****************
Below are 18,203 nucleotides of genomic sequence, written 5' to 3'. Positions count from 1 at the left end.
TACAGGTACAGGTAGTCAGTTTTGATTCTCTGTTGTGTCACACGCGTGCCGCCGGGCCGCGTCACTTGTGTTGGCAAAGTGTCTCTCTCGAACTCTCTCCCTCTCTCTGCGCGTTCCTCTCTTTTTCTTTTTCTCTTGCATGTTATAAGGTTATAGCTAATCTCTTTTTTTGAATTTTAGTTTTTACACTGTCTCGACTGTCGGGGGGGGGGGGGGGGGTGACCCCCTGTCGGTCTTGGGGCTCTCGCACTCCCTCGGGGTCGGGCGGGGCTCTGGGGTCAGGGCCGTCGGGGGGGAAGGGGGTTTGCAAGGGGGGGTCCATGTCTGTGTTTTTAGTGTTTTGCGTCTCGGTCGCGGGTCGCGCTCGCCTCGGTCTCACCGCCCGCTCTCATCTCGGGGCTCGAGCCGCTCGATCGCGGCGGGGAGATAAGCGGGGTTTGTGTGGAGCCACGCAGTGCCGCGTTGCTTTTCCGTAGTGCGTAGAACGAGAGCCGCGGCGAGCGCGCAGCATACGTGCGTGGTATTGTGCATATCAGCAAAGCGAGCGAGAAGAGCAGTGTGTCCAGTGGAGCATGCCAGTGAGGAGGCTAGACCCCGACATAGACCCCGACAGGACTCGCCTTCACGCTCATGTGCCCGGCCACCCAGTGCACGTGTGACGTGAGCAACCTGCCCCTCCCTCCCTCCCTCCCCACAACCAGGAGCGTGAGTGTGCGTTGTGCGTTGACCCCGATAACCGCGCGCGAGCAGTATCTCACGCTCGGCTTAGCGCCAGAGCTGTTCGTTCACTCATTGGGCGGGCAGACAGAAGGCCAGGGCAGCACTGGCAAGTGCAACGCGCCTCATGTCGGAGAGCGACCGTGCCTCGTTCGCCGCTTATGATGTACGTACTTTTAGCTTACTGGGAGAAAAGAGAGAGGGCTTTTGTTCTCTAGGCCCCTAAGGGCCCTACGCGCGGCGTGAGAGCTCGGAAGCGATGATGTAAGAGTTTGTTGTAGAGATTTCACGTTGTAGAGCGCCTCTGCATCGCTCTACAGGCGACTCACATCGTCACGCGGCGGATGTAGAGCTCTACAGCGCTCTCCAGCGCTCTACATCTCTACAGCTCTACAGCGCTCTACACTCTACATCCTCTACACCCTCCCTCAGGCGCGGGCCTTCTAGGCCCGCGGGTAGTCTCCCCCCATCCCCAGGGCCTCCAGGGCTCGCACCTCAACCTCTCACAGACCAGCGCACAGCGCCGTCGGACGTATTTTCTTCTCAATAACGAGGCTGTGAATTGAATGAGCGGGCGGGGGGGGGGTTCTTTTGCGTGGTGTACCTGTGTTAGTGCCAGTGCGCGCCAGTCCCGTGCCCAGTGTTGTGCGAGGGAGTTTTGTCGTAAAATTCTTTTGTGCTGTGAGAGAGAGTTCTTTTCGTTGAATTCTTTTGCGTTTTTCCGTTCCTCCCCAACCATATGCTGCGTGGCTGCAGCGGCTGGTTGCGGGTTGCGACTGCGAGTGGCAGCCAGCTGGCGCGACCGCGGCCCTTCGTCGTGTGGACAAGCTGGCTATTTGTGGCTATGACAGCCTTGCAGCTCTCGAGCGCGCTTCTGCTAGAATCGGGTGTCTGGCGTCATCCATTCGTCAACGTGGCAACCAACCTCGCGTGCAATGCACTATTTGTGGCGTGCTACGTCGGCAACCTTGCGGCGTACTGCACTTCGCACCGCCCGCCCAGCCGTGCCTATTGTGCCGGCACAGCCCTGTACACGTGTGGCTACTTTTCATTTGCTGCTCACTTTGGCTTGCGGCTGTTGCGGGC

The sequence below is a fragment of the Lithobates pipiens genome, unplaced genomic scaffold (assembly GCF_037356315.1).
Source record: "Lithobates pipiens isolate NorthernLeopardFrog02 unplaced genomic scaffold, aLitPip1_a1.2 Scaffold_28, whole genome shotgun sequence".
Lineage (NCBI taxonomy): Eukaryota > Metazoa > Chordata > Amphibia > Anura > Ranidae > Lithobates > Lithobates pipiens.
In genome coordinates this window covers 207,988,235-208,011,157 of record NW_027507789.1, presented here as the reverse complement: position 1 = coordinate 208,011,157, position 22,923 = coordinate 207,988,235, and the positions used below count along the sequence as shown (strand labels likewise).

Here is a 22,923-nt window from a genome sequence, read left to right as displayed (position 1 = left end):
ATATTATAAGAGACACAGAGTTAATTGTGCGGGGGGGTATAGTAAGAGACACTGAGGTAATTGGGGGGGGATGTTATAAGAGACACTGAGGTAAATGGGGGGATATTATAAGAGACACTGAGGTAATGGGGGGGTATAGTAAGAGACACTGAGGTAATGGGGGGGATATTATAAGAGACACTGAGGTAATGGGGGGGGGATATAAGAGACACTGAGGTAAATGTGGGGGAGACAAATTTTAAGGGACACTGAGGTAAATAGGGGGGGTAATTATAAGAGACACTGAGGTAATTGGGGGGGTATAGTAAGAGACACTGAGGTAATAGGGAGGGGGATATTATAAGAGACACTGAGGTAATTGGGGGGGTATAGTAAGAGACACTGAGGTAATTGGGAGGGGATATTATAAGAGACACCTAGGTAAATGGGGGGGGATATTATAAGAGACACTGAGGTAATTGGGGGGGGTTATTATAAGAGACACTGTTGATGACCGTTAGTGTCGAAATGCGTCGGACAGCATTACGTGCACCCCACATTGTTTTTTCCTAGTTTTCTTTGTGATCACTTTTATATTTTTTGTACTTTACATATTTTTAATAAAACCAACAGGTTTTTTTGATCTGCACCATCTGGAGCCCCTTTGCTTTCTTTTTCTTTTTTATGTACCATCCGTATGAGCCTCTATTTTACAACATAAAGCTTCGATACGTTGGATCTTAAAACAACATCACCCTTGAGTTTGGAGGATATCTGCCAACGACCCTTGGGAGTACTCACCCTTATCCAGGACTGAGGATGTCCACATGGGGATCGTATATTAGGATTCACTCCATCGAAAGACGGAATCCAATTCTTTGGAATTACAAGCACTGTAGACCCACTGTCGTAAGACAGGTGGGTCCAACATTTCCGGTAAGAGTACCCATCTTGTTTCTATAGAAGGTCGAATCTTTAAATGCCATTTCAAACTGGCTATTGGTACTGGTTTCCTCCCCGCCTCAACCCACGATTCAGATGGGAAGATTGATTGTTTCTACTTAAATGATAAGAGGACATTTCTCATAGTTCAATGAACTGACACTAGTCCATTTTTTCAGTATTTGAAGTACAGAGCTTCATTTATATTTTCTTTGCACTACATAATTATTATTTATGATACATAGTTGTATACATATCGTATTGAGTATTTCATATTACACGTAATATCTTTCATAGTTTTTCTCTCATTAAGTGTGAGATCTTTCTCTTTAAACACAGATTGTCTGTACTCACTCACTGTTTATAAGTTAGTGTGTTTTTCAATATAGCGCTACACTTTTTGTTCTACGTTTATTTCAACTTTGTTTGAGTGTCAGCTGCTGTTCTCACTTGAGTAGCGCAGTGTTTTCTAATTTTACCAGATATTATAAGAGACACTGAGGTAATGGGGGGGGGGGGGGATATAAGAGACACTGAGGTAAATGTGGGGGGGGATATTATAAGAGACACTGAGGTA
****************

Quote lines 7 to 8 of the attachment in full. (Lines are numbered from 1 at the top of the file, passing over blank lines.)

Here is a 22,923-nt window from a genome sequence, read left to right as displayed (position 1 = left end):
ATATTATAAGAGACACAGAGTTAATTGTGCGGGGGGGTATAGTAAGAGACACTGAGGTAATTGGGGGGGGATGTTATAAGAGACACTGAGGTAAATGGGGGGATATTATAAGAGACACTGAGGTAATGGGGGGGTATAGTAAGAGACACTGAGGTAATGGGGGGGATATTATAAGAGACACTGAGGTAATGGGGGGGGGATATAAGAGACACTGAGGTAAATGTGGGGGAGACAAATTTTAAGGGACACTGAGGTAAATAGGGGGGGTAATTATAAGAGACACTGAGGTAATTGGGGGGGTATAGTAAGAGACACTGAGGTAATAGGGAGGGGGATATTATAAGAGACACTGAGGTAATTGGGGGGGTATAGTAAGAGACACTGAGGTAATTGGGAGGGGATATTATAAGAGACACCTAGGTAAATGGGGGGGGATATTATAAGAGACACTGAGGTAATTGGGGGGGGTTATTATAAGAGACACTGTTGATGACCGTTAGTGTCGAAATGCGTCGGACAGCATTACGTGCACCCCACATTGTTTTTTCCTAGTTTTCTTTGTGATCACTTTTATATTTTTTGTACTTTACATATTTTTAATAAAACCAACAGGTTTTTTTGATCTGCACCATCTGGAGCCCCTTTGCTTTCTTTTTCTTTTTTATGTACCATCCGTATGAGCCTCTATTTTACAACATAAAGCTTCGATACGTTGGATCTTAAAACAACATCACCCTTGAGTTTGGAGGATATCTGCCAACGACCCTTGGGAGTACTCACCCTTATCCAGGACTGAGGATGTCCACATGGGGATCGTATATTAGGATTCACTCCATCGAAAGACGGAATCCAATTCTTTGGAATTACAAGCACTGTAGACCCACTGTCGTAAGACAGGTGGGTCCAACATTTCCGGTAAGAGTACCCATCTTGTTTCTATAGAAGGTCGAATCTTTAAATGCCATTTCAAACTGGCTATTGGTACTGGTTTCCTCCCCGCCTCAACCCACGATTCAGATGGGAAGATTGATTGTTTCTACTTAAATGATAAGAGGACATTTCTCATAGTTCAATGAACTGACACTAGTCCATTTTTTCAGTATTTGAAGTACAGAGCTTCATTTATATTTTCTTTGCACTACATAATTATTATTTATGATACATAGTTGTATACATATCGTATTGAGTATTTCATATTACACGTAATATCTTTCATAGTTTTTCTCTCATTAAGTGTGAGATCTTTCTCTTTAAACACAGATTGTCTGTACTCACTCACTGTTTATAAGTTAGTGTGTTTTTCAATATAGCGCTACACTTTTTGTTCTACGTTTATTTCAACTTTGTTTGAGTGTCAGCTGCTGTTCTCACTTGAGTAGCGCAGTGTTTTCTAATTTTACCAGATATTATAAGAGACACTGAGGTAATGGGGGGGGGGGGGGATATAAGAGACACTGAGGTAAATGTGGGGGGGGATATTATAAGAGACACTGAGGTA